Protein Delivery Capsule

Scientists at the University of California, Los Angeles have invented a tiny capsule that could mean big advancements in cancer treatment, according to a new study published in the journal Nano Today.

This degradable, nanoscale shell is about half the size of the smallest bacterium and could serve as a vehicle to deliver proteins to cancer cells. Made of a water-soluble polymer, or chemical compound, this capsule safely delivers a protein complex to cancer cells to stunt tumor growth, while leaving non-cancerous cells unharmed.  

While this technology has yet to be used in preclinical or clinical trials, study author Yi Tang, a professor of chemical and biomolecular engineering at UCLA, said his team’s research “opens up opportunities for intracellular protein delivery as a way of eliminating cancer cells within a tumor.”

To test this strategy, Tang and his colleagues performed experiments on human breast cancer cell lines in laboratory mice, and they showed a significant reduction in tumor growth. However, Tang said this method could be used to treat other forms of cancer as well.

“In principle, this method can be used to treat different types of cancers,” he said in an interview with Healthline. “Thus, it presents a general improvement in our abilities to delivery otherwise difficult-to-administer, protein-based drugs that target intracellular pathways.”

The Need for a Vehicle

Unlike chemotherapy, which can kill normal cells in the process of targeting cancer cells, or gene therapies which can cause genetic mutation, this capsule offers a safer method of cancer treatment with fewer side-effects.  

“The most desirable anticancer therapy is both potent and specific toward tumor cells,” the study authors wrote. “Many conventional small molecule chemotherapeutics do not discriminate between cancerous and normal cells, cause damage to healthy tissues, and are therefore unable to be administered at high dosage.”

Currently, there are no approved methods for delivering proteins to the intracellular compartment of cells, said Tang.

"It is a difficult problem to deliver the protein if we don't use this vehicle,” Tang said in a press release. “This is a unique way to treat cancer cells and leave healthy cells untouched."

Proteins and Their Role in Cancer Treatment

Proteins are made up of thousands of smaller units called amino acids and play a critical role in the structure and function of cells, as well as the “regulation of the body’s tissues and organs,” according to the National Institutes of Health’s Genetics Home Reference. In fact, because proteins have such a significant impact on the human body, scientists have used them as a basic method of treating cancer for years.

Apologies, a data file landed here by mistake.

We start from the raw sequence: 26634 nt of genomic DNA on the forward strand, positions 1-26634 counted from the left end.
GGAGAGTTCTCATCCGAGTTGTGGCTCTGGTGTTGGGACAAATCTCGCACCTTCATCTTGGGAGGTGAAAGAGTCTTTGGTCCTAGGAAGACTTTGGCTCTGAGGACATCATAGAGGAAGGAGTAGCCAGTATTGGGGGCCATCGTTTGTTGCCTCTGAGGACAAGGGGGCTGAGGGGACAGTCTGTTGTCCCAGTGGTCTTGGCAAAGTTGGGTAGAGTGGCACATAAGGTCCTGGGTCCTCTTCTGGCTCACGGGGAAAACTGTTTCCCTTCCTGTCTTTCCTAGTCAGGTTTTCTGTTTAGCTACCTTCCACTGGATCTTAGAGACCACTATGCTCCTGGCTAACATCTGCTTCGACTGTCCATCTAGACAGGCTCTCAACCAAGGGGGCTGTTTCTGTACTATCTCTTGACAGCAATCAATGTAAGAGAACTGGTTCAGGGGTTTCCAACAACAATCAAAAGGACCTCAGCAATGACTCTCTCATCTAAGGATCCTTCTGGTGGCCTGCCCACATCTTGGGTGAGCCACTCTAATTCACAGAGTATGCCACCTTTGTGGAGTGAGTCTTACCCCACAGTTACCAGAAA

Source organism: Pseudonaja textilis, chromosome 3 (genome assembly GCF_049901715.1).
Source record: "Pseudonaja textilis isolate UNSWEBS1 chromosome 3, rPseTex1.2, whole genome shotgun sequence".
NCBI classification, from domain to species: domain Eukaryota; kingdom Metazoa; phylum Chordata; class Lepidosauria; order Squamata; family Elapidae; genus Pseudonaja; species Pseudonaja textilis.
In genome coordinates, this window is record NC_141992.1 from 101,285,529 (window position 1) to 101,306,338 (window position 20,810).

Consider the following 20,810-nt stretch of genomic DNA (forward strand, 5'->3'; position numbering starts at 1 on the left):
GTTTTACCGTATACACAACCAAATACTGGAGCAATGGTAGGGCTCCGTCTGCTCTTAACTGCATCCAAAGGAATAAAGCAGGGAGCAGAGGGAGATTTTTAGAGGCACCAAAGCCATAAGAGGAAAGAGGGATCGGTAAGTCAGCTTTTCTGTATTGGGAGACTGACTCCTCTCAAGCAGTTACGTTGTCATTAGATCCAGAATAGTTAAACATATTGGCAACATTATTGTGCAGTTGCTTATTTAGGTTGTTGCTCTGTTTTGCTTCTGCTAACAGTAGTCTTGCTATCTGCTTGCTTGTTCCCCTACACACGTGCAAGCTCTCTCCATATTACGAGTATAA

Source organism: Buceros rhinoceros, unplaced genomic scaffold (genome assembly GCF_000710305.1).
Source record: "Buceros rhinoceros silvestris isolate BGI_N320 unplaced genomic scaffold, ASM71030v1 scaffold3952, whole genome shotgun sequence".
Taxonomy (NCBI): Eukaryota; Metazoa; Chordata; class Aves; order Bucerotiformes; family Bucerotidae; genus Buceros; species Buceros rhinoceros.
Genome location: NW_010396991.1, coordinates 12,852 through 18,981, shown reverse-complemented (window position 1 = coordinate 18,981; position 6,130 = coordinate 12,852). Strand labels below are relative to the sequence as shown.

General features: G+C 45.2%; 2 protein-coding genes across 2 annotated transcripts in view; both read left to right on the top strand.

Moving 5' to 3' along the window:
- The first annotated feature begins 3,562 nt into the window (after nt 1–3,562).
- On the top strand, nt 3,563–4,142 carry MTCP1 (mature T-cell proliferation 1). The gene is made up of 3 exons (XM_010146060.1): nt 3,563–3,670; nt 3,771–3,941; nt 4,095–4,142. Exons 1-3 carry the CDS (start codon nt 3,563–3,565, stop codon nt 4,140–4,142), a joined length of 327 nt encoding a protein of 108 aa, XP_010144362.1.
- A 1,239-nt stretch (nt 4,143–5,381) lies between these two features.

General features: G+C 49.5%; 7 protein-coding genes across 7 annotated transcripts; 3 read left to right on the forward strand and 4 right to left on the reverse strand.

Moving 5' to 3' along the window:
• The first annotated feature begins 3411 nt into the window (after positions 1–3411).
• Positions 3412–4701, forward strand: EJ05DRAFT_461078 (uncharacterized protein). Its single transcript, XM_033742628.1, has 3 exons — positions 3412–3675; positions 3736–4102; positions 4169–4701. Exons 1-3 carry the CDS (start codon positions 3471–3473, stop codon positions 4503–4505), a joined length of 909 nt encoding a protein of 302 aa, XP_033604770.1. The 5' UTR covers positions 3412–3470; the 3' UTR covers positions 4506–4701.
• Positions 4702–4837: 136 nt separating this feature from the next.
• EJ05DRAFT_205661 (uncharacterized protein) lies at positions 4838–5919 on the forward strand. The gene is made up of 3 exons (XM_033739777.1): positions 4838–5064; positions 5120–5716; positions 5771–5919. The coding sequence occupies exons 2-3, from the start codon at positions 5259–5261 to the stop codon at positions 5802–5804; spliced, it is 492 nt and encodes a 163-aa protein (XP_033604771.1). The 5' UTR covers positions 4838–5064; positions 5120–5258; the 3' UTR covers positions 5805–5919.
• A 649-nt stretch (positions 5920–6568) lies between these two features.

For this particular study, Tang said his team used apoptin, a protein complex derived from an anemia virus in birds, which accumulates in the nucleus of cancer cells and tells the cells to self-destruct.

“This protein can selectively cause apoptosis (cell self-destruction) in cancer cells, but leave normal cells unharmed,” Tang said.

According to the study, "when transgenically expressed, apoptin can induce p53-independent aptosis in a variety of tumor and transformed cells.” P53 is a well-known protein among scientists, and it was brought to the forefront of cancer research 20 years ago for its ability to “set things in motion” within a cell. According to a New York Times article published in December 2012, which discussed the possibility of a cure-all drug for cancer, it has long been the “the dream of cancer researchers….to reanimate p53 in cancer cells so they will die on their own.”

Apoptin has been lauded for its potency and selectivity, according to researchers. “Different gene therapy approaches have been used to administer apoptin to mouse tumor models, in which significant reduction in tumor sizes and prolonged lifespan of mice have been observed without compromising overall health,” the study authors wrote.

"Delivering a large protein complex such as apoptin to the innermost compartment of tumor cells was a challenge, but the reversible polymer encapsulation strategy was very effective in protecting and escorting the cargo in its functional form," said Muxun Zhao, lead author of the research and a graduate student in chemical and biomolecular engineering at UCLA, in a press release.

The Future of Cancer Treatment

While his experiment focused on a specific type of protein cargo, Tang said this tiny capsule strategy "should be generalizable to any protein that needs to traverse to the inside of cells.”

However, there is still much research to be done before this strategy becomes a standard method of cancer treatment. Tang said his team has been working on this project for the past four years with various collaborators and that they will continue to research “ways of more precisely targeting tumors, prolonging the circulation time of the capsules, and delivering other highly sought-after proteins to cancer cells."

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